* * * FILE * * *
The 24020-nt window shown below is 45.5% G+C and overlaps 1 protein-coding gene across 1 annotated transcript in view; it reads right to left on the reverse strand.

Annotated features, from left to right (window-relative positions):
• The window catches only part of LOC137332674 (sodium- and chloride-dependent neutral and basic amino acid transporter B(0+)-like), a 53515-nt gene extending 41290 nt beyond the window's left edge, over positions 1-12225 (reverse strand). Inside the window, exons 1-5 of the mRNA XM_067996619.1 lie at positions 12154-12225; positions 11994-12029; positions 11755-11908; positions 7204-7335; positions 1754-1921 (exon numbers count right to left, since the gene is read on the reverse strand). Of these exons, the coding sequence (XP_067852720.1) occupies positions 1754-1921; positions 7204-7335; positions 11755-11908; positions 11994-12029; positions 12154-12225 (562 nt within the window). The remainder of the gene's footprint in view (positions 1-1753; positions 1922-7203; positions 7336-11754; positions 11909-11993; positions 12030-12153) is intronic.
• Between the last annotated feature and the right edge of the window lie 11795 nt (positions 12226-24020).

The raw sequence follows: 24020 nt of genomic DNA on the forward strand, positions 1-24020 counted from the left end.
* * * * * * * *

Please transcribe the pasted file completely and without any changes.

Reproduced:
The 24020-nt window shown below is 45.5% G+C and overlaps 1 protein-coding gene across 1 annotated transcript in view; it reads right to left on the reverse strand.

Annotated features, from left to right (window-relative positions):
• The window catches only part of LOC137332674 (sodium- and chloride-dependent neutral and basic amino acid transporter B(0+)-like), a 53515-nt gene extending 41290 nt beyond the window's left edge, over positions 1-12225 (reverse strand). Inside the window, exons 1-5 of the mRNA XM_067996619.1 lie at positions 12154-12225; positions 11994-12029; positions 11755-11908; positions 7204-7335; positions 1754-1921 (exon numbers count right to left, since the gene is read on the reverse strand). Of these exons, the coding sequence (XP_067852720.1) occupies positions 1754-1921; positions 7204-7335; positions 11755-11908; positions 11994-12029; positions 12154-12225 (562 nt within the window). The remainder of the gene's footprint in view (positions 1-1753; positions 1922-7203; positions 7336-11754; positions 11909-11993; positions 12030-12153) is intronic.
• Between the last annotated feature and the right edge of the window lie 11795 nt (positions 12226-24020).

The raw sequence follows: 24020 nt of genomic DNA on the forward strand, positions 1-24020 counted from the left end.